|Perl Language Reference Manual|
by Larry Wall and others
Paperback (6"x9"), 724 pages
RRP £29.95 ($39.95)
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The interpretation of operations and values in Perl sometimes depends on the requirements of the context around the operation or value. There are two major contexts: list and scalar. Certain operations return list values in contexts wanting a list, and scalar values otherwise. If this is true of an operation it will be mentioned in the documentation for that operation. In other words, Perl overloads certain operations based on whether the expected return value is singular or plural. Some words in English work this way, like "fish" and "sheep".
In a reciprocal fashion, an operation provides either a scalar or a list context to each of its arguments. For example, if you say
int( <STDIN> )
the integer operation provides scalar context for the <> operator, which responds by reading one line from STDIN and passing it back to the integer operation, which will then find the integer value of that line and return that. If, on the other hand, you say
sort( <STDIN> )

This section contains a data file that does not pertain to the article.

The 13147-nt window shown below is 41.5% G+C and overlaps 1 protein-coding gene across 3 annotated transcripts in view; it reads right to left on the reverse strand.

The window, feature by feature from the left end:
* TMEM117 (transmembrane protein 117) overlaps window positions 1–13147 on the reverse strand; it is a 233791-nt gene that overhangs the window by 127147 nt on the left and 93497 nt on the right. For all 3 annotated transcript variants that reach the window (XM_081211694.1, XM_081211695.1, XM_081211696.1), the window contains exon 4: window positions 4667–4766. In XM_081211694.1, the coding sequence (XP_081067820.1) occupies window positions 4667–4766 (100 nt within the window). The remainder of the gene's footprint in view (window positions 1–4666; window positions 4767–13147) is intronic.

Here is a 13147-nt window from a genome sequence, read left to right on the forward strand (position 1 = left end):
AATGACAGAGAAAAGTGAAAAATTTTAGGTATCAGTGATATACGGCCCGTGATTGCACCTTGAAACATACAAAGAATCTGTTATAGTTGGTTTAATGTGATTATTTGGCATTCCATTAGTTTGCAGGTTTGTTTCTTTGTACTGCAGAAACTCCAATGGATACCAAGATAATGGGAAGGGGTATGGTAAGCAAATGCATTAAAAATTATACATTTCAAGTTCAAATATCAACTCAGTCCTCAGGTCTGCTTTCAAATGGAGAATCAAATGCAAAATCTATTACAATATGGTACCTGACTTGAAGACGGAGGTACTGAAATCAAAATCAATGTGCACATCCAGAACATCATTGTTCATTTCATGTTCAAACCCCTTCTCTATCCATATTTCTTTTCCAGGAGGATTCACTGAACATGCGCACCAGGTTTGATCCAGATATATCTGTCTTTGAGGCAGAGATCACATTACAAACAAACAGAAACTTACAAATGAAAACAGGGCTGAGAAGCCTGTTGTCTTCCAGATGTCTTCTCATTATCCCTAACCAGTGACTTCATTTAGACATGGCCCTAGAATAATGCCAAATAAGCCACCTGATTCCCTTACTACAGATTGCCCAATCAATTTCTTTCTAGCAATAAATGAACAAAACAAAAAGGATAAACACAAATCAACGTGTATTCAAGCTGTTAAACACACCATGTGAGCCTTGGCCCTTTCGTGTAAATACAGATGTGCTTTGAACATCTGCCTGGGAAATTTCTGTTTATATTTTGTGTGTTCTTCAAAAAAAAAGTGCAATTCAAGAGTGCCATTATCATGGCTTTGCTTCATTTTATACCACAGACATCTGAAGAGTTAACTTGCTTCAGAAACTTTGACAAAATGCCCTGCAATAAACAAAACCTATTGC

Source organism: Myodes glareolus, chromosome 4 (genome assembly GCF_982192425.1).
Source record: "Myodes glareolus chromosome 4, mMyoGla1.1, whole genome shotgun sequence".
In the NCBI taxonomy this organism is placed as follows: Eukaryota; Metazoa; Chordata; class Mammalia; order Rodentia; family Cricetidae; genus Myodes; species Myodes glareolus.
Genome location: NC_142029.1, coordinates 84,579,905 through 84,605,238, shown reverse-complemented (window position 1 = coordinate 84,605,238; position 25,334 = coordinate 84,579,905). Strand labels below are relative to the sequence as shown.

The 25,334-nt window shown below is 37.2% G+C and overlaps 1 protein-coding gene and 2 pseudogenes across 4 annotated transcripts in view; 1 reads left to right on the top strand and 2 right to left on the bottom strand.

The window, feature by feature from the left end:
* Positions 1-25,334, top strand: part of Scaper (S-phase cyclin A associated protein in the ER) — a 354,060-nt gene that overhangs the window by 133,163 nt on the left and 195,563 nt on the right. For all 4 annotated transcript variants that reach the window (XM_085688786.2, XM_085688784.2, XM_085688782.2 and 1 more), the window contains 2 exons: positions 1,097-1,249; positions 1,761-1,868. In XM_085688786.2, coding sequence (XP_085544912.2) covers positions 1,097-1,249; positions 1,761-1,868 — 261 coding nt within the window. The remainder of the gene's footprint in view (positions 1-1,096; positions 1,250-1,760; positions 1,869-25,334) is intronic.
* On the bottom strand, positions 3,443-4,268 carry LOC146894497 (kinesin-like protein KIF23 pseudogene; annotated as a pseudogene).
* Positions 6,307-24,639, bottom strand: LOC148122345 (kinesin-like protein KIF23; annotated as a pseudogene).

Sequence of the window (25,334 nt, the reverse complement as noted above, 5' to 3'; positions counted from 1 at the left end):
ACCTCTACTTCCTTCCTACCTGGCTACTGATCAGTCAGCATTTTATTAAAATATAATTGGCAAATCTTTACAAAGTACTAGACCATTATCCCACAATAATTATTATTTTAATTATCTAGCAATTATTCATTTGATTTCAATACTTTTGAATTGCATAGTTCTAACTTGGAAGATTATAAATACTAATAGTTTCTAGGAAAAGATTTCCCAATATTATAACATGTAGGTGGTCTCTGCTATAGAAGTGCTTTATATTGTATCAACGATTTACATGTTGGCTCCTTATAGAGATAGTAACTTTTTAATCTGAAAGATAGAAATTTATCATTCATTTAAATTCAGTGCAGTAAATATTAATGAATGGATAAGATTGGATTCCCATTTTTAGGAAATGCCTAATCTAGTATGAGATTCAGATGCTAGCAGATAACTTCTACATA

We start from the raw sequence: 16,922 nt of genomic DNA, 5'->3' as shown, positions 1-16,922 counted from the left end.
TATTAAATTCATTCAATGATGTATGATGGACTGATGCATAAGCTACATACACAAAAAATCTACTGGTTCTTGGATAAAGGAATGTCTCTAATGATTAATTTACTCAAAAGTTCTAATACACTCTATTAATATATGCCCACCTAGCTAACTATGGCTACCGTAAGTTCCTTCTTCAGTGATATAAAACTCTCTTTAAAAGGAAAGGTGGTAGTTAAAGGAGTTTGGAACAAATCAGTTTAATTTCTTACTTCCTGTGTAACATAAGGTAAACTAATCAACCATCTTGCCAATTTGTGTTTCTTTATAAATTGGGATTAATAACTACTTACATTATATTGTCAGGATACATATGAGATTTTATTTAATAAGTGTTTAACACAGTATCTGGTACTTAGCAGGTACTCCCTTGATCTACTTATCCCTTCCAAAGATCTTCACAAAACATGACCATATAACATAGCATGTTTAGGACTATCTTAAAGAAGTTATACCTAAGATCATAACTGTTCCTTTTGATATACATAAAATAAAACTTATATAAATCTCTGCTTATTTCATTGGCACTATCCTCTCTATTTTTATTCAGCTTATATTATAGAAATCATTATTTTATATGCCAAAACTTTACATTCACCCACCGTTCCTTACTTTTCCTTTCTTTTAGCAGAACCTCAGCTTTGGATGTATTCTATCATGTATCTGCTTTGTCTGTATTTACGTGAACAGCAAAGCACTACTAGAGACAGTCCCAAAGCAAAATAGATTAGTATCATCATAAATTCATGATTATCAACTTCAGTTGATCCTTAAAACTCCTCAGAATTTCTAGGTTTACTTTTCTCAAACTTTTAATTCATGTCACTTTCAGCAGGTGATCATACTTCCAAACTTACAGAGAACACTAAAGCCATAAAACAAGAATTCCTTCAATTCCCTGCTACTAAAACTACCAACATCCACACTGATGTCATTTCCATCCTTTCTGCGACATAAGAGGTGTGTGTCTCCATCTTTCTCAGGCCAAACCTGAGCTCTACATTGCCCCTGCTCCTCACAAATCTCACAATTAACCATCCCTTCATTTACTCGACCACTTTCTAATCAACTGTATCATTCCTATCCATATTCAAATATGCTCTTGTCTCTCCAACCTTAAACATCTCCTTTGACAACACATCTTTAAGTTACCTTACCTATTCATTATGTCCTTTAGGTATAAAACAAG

then the sort operation provides list context for <>, which will proceed to read every line available up to the end of file, and pass that list of lines back to the sort routine, which will then sort those lines and return them as a list to whatever the context of the sort was.
Assignment is a little bit special in that it uses its left argument to determine the context for the right argument. Assignment to a scalar evaluates the right-hand side in scalar context, while assignment to an array or hash evaluates the righthand side in list context. Assignment to a list (or slice, which is just a list anyway) also evaluates the righthand side in list context.
When you use the
use warnings pragma or Perl's -w command-line
option, you may see warnings
about useless uses of constants or functions in "void context".
Void context just means the value has been discarded, such as a
statement containing only
getpwuid(0);. It still
counts as scalar context for functions that care whether or not
they're being called in list context.
User-defined subroutines may choose to care whether they are being called in a void, scalar, or list context. Most subroutines do not need to bother, though. That's because both scalars and lists are automatically interpolated into lists. See for how you would dynamically discern your function's calling context.
|ISBN 9781906966027||Perl Language Reference Manual||See the print edition|